Harford Community College, challenged in recent years by uneven enrollment and continuing financial pressures that have forced repeated tuition increases, has been commended by the state for improving the number of its students earning a degree before transferring.
The Maryland Higher Education Commission has praised the college for its 25.3 percent improvement in the number of transfer degrees awarded, a key benchmark the state agency uses to measure the school’s success.
“The results of the 2017 Performance Accountability Report reflect Harford Community College’s intentional focus on the completion agenda,” Dr. Dianna G. Phillips, Harford Community College president, said in a statement Thursday. “The 25.3% increase in the transfer awards is a reflection of our deliberate emphasis on this initiative.”
From Fiscal Year 2012 to Fiscal Year 2015, according to the college’s annual report to the state, the number of students transferring from HCC with a degree increased from 573 to 718.
In addition to the gains in student transfers with degrees, HCC also was praised for its performance in its enrollment in continuing education workforce course and its successful-persister rate after four years.
The report identifies a successful-persister “as a first-time, fall entering student attempting 18 or more credit hours during their first two years who graduated, transferred, or earned at least 30 credits with a cumulative GPA of 2.0 or higher within four years after entry.”
The report noted that HCC’s best performance in this area was among those required to complete developmental courses, a group whose increase in persistence was 4.5 percent.
The college also did well with its continuing education programs where it has increases of 20 percent among newcomers, with its 20 percent unnduplicated head count, and a 28.4 percent increase in its annual enrollment in continuing education courses.
Those are just three key areas where the college must report annually to the state in an assessment known as the Maryland Higher Education Commission Performance Accountability Report.
“The accountability indicators, the format for the report, and the formulas for the data reporting are specifically prescribed by MHEC for this report,” according to the president’s recommendation attached to the report presented to the college’s trustees Tuesday evening.
Richard Norling, president of the Board of Trustees for Harford Community College, said during Tuesday night’s meeting that the state’s request for specific information to be presented a certain way made comparisons of how HCC performed in certain areas with other community colleges around the state much easier.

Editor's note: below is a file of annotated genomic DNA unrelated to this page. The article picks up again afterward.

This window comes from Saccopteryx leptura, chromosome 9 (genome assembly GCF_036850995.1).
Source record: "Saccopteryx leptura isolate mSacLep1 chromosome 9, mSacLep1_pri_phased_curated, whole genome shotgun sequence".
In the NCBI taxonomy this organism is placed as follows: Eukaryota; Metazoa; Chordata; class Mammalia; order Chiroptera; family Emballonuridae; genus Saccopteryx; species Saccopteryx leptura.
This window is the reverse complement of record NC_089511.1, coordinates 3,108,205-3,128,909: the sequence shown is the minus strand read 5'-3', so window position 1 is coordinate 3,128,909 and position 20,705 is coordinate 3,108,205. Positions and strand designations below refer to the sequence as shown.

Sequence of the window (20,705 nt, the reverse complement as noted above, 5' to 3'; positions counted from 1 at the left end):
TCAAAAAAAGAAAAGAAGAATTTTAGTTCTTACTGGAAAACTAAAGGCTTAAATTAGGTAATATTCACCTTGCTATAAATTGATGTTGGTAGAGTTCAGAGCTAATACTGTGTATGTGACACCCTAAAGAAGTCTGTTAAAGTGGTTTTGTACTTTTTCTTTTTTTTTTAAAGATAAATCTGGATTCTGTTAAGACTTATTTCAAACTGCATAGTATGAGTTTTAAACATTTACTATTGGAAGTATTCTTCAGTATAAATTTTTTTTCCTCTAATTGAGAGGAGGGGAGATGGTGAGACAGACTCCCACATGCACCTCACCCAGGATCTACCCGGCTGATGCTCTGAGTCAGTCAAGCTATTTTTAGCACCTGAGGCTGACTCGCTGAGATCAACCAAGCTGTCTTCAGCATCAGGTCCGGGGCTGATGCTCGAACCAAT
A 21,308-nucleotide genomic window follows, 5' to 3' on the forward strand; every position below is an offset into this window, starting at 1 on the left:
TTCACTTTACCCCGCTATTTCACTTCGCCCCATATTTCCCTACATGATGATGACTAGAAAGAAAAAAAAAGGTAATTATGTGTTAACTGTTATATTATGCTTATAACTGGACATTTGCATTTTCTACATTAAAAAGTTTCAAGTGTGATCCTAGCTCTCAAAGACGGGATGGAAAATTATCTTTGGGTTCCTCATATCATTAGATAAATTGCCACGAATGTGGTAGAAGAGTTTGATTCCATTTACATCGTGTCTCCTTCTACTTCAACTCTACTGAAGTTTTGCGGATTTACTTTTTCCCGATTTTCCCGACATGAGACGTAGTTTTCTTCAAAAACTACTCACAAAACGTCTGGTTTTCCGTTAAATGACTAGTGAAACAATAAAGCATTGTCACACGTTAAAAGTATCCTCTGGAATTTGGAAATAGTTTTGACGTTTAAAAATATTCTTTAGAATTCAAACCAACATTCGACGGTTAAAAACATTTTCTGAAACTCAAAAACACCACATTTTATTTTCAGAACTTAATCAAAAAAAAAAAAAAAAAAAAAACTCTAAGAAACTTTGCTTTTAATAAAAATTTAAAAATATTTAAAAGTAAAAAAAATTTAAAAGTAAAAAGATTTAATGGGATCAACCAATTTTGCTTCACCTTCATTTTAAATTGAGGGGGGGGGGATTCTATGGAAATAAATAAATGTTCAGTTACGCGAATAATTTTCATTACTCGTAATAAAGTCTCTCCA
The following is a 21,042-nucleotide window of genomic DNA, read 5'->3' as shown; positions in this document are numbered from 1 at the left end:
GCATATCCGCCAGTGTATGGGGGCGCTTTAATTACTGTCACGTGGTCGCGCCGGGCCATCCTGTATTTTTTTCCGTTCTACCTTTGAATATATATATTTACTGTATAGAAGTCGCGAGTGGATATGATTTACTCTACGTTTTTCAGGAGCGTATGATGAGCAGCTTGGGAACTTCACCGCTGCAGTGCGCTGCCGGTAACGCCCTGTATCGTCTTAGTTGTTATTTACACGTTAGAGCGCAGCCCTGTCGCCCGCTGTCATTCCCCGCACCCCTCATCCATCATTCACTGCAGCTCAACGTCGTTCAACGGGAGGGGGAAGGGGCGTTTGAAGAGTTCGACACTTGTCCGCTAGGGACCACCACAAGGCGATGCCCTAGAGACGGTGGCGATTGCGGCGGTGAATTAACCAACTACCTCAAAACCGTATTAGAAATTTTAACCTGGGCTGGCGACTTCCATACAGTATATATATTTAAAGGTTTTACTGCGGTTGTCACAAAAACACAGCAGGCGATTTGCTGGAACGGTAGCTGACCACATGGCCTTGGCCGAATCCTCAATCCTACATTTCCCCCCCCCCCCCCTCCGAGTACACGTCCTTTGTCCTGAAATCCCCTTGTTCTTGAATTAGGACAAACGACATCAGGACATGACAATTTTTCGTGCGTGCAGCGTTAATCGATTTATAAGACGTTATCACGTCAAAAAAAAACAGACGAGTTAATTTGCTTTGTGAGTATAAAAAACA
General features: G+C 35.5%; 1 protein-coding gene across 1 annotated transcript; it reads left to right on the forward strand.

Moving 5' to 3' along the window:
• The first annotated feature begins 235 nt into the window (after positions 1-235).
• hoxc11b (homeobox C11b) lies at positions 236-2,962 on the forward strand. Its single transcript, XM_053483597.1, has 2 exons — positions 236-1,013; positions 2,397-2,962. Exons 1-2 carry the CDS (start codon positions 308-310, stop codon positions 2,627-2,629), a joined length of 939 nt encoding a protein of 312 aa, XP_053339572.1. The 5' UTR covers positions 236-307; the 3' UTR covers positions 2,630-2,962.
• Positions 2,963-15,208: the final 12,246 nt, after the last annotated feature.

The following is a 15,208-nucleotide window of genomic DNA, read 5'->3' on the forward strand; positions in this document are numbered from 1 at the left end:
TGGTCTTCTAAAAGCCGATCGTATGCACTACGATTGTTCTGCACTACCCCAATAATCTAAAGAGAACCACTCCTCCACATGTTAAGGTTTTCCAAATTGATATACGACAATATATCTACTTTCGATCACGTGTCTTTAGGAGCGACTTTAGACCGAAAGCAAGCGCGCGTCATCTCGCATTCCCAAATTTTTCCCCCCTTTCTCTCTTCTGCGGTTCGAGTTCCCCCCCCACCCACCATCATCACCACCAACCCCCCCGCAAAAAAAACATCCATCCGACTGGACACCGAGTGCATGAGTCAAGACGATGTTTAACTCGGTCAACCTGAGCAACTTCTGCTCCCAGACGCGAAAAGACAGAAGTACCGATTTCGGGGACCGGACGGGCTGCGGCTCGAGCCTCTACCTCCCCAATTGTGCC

Some areas noted in the report that need to be improved, most notably enrollment, were overshadowed by the good news.
“[The report] documents the steady decline in Harford Community College’s total unduplicated headcount for both credit and continuing education students,” the report says. “This trend is impacting community colleges across the state.”
The trustees unanimously approved the report, clearing the way for it to be sent off to the state agency.
Another area the state agency pointed out for improvement at the college was in its fall-to-fall retention rates, particularly among those required to take developmental courses.
“Although fall-to-fall retention for developmental students has remained steady since the last report at 53.6 percent, it is 15.6 percent below that of college-ready students,” according to the report.
Developmental students are those identified with deficiencies and special needs in particular areas.
The annual report seeks data in six areas with benchmarks set for five of them. The one without benchmarks is student characteristics, which includes the type of students, whether they are age 25 or older, financial aid received, whether they work 20 or more hours per week, ethnic background and wage growth.
Wage growth could be a key marketing factor for HCC. While the median income reported three years after a student graduates from HCC has dipped slightly — from $44,738 in FY 2013 to $42,553 in FY 2016 — comparisons to student wages a year before they graduated show huge gains, and the value of a college education at HCC.
In FY 2013, those a year away from graduation earned a median of $14,565 compared to those in the workforce the same year earning $44,738 annually. In FY 2016, those a year before their scheduled graduation were earning a median income of $14,177 compared to $42,553.
The other five areas with goals and benchmarks are: quality and effectiveness, access, affordability and completion, diversity, innovation and economic growth and vitality.
In economic growth and vitality, the college scored well in graduate satisfaction and the number of students enrolled in continuing education courses related to their profession. Of particular note was the 100 percent satisfaction rate among employers with contract training programs at the school.
In innovation, the college is on track to surpass its state-set benchmark of 9,500 students enrolled in online classes by FY 2020 with 9,011 in FY 2016.
In the diversity category, according to the report, “in nearly all of the outcomes for this indicator, HCC has improved from last year’s report.”